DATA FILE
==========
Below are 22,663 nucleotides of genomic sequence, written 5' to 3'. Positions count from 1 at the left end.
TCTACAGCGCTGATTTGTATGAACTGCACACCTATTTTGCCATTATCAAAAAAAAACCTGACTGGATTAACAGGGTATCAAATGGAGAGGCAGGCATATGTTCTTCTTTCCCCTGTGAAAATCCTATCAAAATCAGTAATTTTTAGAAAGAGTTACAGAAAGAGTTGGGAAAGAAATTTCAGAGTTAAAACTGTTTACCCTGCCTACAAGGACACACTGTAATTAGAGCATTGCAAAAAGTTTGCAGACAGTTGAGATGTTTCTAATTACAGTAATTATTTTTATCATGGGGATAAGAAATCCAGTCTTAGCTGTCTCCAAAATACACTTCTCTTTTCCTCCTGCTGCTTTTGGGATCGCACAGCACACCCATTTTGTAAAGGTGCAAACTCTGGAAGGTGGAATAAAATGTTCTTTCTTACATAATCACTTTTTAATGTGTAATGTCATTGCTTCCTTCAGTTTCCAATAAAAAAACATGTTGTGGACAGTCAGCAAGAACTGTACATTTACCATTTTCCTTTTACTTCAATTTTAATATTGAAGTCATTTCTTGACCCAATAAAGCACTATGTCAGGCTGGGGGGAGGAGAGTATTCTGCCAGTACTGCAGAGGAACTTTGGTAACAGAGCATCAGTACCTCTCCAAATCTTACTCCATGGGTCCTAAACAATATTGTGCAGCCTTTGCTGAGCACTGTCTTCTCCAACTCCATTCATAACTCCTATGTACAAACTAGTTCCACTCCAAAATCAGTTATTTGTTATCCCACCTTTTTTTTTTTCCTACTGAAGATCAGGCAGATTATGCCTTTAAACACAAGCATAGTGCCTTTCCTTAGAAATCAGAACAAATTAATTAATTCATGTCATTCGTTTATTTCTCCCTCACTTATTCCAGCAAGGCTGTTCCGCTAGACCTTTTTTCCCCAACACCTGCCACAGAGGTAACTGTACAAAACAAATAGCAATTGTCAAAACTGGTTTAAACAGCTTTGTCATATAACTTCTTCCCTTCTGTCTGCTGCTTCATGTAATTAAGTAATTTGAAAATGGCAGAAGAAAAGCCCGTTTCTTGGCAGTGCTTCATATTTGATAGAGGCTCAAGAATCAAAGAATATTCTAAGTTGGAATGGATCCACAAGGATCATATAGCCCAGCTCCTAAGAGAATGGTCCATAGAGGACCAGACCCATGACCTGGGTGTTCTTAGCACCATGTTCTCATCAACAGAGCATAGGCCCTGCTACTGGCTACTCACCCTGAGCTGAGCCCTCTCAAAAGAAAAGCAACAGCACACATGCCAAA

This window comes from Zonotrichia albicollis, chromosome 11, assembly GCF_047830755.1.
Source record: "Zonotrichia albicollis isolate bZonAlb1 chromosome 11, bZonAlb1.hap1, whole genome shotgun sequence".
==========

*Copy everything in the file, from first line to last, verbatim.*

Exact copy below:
Below are 22,663 nucleotides of genomic sequence, written 5' to 3'. Positions count from 1 at the left end.
TCTACAGCGCTGATTTGTATGAACTGCACACCTATTTTGCCATTATCAAAAAAAAACCTGACTGGATTAACAGGGTATCAAATGGAGAGGCAGGCATATGTTCTTCTTTCCCCTGTGAAAATCCTATCAAAATCAGTAATTTTTAGAAAGAGTTACAGAAAGAGTTGGGAAAGAAATTTCAGAGTTAAAACTGTTTACCCTGCCTACAAGGACACACTGTAATTAGAGCATTGCAAAAAGTTTGCAGACAGTTGAGATGTTTCTAATTACAGTAATTATTTTTATCATGGGGATAAGAAATCCAGTCTTAGCTGTCTCCAAAATACACTTCTCTTTTCCTCCTGCTGCTTTTGGGATCGCACAGCACACCCATTTTGTAAAGGTGCAAACTCTGGAAGGTGGAATAAAATGTTCTTTCTTACATAATCACTTTTTAATGTGTAATGTCATTGCTTCCTTCAGTTTCCAATAAAAAAACATGTTGTGGACAGTCAGCAAGAACTGTACATTTACCATTTTCCTTTTACTTCAATTTTAATATTGAAGTCATTTCTTGACCCAATAAAGCACTATGTCAGGCTGGGGGGAGGAGAGTATTCTGCCAGTACTGCAGAGGAACTTTGGTAACAGAGCATCAGTACCTCTCCAAATCTTACTCCATGGGTCCTAAACAATATTGTGCAGCCTTTGCTGAGCACTGTCTTCTCCAACTCCATTCATAACTCCTATGTACAAACTAGTTCCACTCCAAAATCAGTTATTTGTTATCCCACCTTTTTTTTTTTCCTACTGAAGATCAGGCAGATTATGCCTTTAAACACAAGCATAGTGCCTTTCCTTAGAAATCAGAACAAATTAATTAATTCATGTCATTCGTTTATTTCTCCCTCACTTATTCCAGCAAGGCTGTTCCGCTAGACCTTTTTTCCCCAACACCTGCCACAGAGGTAACTGTACAAAACAAATAGCAATTGTCAAAACTGGTTTAAACAGCTTTGTCATATAACTTCTTCCCTTCTGTCTGCTGCTTCATGTAATTAAGTAATTTGAAAATGGCAGAAGAAAAGCCCGTTTCTTGGCAGTGCTTCATATTTGATAGAGGCTCAAGAATCAAAGAATATTCTAAGTTGGAATGGATCCACAAGGATCATATAGCCCAGCTCCTAAGAGAATGGTCCATAGAGGACCAGACCCATGACCTGGGTGTTCTTAGCACCATGTTCTCATCAACAGAGCATAGGCCCTGCTACTGGCTACTCACCCTGAGCTGAGCCCTCTCAAAAGAAAAGCAACAGCACACATGCCAAA

This window comes from Zonotrichia albicollis, chromosome 11, assembly GCF_047830755.1.
Source record: "Zonotrichia albicollis isolate bZonAlb1 chromosome 11, bZonAlb1.hap1, whole genome shotgun sequence".